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Leadership Theories

By Kendra Van Wagner,

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leadership trait theories

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What's Leadership?12 Different Definitions Easy To Read And What Makes A Leader?Emotional Intelligence Appraisal predicts 60% of leader job The Top Three MistakesCompare your list with this one of the top three mistakes leaders Psychology Ads 12 Leadership Skills Leadership Test Leadership Model Leadership Theories Leadership Quality Interest in leadership increased during the early part of the twentieth century. Early leadership theories focused on what qualities distinguished between leaders and followers, while subsequent theories looked at other variables such as situational factors and skill level. While many different leadership theories have emerged, most can be classified as one of eight major types: 1. “Great Man” Theories: Great Man theories assume that the capacity for leadership is inherent – that great leaders are born, not made. These theories often portray great leaders as heroic, mythic, and destined to rise to leadership when needed. The term “Great Man” was used because, at the time, leadership was thought of primarily as a male quality, especially in terms of military leadership. 2. Trait Theories: Similar in some ways to “Great Man” theories, trait theory assumes that people inherit certain qualities and traits that make them better suited to leadership. Trait theories often identify particular personality or behavioral characteristics shared by leaders. But if particular traits are key features of leadership, how do we explain people who possess those qualities but are not leaders? This question is one of the difficulties in using trait theories to explain leadership. 3. Contingency Theories: Contingency theories of leadership focus on particular variables related to the environment that might determine which particular style of leadership is best suited for the situation. According to this theory, no leadership style is best in all situations. Success depends upon a number of variables, including the leadership style, qualities of the followers, and aspects of the situation. 4. Situational Theories: Situational theories propose that leaders choose the best course of action based upon situational variable. Different styles of leadership may be more appropriate for certain types of decision-making. 5. Behavioral Theories: Behavioral theories of leadership are based upon the belief that great leaders are made, not born. Rooted in behaviorism, this leadership theory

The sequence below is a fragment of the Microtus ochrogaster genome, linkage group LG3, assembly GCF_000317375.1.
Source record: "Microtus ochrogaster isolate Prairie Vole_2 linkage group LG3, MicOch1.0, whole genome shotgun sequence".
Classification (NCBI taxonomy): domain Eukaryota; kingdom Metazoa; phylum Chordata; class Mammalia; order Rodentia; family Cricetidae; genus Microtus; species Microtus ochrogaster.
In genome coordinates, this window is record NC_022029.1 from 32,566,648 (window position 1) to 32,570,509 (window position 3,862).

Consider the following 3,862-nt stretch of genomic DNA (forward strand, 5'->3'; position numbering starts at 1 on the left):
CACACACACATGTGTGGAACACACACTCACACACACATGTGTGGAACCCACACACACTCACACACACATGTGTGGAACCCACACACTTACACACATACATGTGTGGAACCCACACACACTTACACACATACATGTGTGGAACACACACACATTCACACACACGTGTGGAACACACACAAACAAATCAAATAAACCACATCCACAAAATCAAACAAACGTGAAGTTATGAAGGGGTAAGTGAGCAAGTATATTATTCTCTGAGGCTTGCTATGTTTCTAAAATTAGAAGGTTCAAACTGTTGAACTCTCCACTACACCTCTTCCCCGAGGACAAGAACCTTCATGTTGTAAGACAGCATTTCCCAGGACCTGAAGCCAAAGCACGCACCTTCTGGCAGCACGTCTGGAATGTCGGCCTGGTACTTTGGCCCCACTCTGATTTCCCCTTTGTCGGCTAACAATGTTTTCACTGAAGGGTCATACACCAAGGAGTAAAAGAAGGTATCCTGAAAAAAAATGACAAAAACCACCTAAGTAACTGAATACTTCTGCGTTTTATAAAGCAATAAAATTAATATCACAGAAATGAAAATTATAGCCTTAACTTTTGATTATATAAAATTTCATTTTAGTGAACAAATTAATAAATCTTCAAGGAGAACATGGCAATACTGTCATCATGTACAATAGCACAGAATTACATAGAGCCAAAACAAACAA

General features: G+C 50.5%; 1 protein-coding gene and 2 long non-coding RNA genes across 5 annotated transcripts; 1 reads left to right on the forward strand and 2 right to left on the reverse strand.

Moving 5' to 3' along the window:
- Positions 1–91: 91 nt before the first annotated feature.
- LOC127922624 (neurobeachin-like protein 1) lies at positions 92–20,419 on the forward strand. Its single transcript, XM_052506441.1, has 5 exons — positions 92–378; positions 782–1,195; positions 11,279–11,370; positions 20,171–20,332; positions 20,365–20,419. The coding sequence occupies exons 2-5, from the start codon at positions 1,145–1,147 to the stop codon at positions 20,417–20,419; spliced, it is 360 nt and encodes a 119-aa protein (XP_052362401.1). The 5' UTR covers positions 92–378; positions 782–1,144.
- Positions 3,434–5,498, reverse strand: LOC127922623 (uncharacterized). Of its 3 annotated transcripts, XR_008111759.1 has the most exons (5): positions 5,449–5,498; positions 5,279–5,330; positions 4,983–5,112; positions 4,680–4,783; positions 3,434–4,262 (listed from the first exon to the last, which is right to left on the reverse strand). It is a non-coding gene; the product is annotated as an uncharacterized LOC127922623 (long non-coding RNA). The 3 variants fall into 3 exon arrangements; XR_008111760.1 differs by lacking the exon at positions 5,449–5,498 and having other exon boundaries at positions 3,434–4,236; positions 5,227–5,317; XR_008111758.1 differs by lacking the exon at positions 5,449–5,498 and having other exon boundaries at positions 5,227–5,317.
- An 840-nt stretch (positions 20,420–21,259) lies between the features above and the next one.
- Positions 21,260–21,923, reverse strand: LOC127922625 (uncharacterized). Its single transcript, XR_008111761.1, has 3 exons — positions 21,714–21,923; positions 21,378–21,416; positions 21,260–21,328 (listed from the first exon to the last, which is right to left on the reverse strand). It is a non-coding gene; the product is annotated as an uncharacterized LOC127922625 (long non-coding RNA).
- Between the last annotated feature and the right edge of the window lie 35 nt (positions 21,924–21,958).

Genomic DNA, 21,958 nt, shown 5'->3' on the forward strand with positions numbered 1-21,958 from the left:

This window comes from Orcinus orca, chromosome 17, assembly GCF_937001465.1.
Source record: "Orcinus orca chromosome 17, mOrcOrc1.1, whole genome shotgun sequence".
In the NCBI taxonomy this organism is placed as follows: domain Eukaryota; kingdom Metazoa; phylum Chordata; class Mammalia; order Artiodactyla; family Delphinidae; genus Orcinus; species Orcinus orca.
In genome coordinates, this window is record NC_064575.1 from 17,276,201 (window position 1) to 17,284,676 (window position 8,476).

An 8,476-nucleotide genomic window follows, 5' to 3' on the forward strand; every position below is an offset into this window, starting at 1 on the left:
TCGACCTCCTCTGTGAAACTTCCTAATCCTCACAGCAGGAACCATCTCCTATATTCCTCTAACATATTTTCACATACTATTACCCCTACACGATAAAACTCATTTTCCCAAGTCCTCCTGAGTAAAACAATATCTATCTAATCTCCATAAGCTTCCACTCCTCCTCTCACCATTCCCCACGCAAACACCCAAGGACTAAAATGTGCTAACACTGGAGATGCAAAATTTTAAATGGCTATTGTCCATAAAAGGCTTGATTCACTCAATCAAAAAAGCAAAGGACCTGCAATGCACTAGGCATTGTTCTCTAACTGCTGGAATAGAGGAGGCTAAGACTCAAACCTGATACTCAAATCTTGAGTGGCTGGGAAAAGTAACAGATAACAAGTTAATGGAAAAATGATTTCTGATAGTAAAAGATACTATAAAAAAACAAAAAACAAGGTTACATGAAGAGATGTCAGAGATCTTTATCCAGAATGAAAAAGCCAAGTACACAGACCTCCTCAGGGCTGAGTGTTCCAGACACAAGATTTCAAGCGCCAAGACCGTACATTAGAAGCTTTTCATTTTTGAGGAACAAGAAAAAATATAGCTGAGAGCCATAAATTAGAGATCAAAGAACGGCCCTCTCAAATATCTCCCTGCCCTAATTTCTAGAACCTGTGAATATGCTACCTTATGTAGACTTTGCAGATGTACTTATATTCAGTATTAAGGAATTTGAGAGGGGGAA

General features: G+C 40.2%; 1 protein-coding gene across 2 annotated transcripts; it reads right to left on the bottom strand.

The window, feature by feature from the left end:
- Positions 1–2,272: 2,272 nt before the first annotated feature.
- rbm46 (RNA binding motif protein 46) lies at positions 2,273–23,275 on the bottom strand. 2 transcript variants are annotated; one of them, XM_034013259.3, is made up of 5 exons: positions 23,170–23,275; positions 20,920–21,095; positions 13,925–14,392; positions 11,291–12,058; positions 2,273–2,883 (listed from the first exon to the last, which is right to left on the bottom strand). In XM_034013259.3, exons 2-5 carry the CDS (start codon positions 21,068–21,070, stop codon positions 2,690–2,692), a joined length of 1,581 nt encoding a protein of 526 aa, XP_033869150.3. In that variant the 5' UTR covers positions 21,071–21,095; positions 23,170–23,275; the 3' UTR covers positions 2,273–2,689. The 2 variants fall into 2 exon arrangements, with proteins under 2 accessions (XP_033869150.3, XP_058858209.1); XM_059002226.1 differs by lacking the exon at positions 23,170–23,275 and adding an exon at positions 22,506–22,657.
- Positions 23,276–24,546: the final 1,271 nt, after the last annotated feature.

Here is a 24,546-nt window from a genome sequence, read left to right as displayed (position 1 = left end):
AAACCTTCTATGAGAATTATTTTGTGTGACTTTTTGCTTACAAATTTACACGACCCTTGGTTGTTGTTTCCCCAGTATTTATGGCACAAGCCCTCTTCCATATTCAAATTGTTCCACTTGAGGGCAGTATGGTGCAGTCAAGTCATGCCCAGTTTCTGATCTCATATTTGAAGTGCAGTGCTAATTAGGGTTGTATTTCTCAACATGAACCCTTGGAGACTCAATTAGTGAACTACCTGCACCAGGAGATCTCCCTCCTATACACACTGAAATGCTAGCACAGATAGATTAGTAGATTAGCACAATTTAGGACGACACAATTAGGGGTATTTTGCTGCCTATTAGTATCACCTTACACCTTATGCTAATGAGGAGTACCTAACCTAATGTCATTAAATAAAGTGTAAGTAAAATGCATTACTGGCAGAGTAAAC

people can learn to become leaders through teaching and observation. These leaders often have high ethical and moral standards. when they fail. . These leaders encourage participation and contributions from group members and help group members feel more relevant and committed to the decision-making process. 8. Participative Theories: Participative leadership theories suggest that the ideal leadership style is one that takes the input of others into account. when employees are successful. Managerial theories are often used in business. organization.focuses on the actions of leaders. These theories base leadership on a system of reward and punishment. however. and group performance. In participative theories. they are rewarded. 7. According to this theory. Management Theories: Management theories (also known as “Transactional theories”) focus on the role of supervision. These leaders motivate and inspire people by helping group members see the importance and higher good of the task. they are reprimanded or punished. the leader retains the right to allow the input of others. not on mental qualities or internal states. Transformational leaders are focused on the performance of group members. but also want each person to fulfill his or her potential. Relationship Theories: Relationship theories (also known as “Transformational theories”) focus upon the connections formed between leaders and followers. 6.